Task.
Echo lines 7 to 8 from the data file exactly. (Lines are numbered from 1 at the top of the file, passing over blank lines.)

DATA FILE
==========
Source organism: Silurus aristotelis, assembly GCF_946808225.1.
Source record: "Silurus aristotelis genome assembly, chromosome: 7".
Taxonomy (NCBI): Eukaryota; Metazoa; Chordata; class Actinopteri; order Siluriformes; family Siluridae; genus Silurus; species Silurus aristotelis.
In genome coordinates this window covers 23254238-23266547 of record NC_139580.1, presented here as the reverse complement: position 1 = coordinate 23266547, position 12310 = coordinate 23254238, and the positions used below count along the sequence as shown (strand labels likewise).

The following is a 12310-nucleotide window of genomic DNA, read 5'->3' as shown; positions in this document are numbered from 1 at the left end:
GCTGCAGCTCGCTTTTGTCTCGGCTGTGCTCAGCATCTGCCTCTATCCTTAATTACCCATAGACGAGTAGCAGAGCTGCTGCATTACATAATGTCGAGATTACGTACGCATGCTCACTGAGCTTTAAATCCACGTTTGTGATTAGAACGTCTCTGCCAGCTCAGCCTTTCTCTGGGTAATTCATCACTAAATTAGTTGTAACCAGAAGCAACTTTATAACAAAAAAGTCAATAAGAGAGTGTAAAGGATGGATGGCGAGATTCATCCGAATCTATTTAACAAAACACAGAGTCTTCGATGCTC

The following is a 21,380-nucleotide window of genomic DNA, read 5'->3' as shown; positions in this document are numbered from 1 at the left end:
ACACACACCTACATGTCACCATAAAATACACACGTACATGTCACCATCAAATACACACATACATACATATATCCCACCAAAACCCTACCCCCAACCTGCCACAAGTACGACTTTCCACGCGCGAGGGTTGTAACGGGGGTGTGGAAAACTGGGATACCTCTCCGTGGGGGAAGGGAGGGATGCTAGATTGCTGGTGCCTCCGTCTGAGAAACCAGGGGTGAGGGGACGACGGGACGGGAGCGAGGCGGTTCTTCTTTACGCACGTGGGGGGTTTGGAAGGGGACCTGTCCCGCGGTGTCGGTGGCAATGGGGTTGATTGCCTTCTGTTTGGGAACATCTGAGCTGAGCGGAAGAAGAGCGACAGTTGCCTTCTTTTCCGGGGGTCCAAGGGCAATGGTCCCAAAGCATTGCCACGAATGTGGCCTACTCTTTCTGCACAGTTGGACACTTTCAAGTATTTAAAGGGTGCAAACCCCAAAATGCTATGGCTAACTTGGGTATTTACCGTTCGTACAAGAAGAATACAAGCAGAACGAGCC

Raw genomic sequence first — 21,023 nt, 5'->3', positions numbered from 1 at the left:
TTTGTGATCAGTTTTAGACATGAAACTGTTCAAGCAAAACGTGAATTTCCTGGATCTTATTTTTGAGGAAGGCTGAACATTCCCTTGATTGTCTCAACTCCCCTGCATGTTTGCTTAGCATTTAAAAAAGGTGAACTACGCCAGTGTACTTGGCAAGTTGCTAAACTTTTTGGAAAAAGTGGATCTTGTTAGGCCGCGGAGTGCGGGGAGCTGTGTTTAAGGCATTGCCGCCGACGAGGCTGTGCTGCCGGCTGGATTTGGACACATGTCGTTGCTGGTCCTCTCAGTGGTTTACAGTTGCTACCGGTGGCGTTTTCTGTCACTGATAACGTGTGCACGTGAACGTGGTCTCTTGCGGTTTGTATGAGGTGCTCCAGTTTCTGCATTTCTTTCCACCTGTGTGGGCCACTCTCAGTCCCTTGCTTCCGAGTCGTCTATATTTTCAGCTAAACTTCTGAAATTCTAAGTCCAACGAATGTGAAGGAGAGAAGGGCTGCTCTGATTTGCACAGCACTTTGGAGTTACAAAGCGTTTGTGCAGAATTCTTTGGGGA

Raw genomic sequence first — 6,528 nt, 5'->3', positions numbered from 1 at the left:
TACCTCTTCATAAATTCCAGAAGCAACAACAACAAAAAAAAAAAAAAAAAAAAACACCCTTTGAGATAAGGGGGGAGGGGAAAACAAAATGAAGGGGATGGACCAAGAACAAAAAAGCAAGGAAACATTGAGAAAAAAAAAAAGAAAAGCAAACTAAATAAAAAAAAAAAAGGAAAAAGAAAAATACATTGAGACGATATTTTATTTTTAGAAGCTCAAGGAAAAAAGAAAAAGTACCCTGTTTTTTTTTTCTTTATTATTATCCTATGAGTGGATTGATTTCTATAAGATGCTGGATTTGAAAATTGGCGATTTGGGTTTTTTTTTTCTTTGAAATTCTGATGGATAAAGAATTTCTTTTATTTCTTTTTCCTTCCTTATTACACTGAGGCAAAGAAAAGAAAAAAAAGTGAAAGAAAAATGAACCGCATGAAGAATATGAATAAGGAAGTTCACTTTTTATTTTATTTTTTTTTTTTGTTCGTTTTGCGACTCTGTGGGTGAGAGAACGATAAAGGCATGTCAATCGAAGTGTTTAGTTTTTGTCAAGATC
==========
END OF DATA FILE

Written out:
The following is a 21,380-nucleotide window of genomic DNA, read 5'->3' as shown; positions in this document are numbered from 1 at the left end:
ACACACACCTACATGTCACCATAAAATACACACGTACATGTCACCATCAAATACACACATACATACATATATCCCACCAAAACCCTACCCCCAACCTGCCACAAGTACGACTTTCCACGCGCGAGGGTTGTAACGGGGGTGTGGAAAACTGGGATACCTCTCCGTGGGGGAAGGGAGGGATGCTAGATTGCTGGTGCCTCCGTCTGAGAAACCAGGGGTGAGGGGACGACGGGACGGGAGCGAGGCGGTTCTTCTTTACGCACGTGGGGGGTTTGGAAGGGGACCTGTCCCGCGGTGTCGGTGGCAATGGGGTTGATTGCCTTCTGTTTGGGAACATCTGAGCTGAGCGGAAGAAGAGCGACAGTTGCCTTCTTTTCCGGGGGTCCAAGGGCAATGGTCCCAAAGCATTGCCACGAATGTGGCCTACTCTTTCTGCACAGTTGGACACTTTCAAGTATTTAAAGGGTGCAAACCCCAAAATGCTATGGCTAACTTGGGTATTTACCGTTCGTACAAGAAGAATACAAGCAGAACGAGCC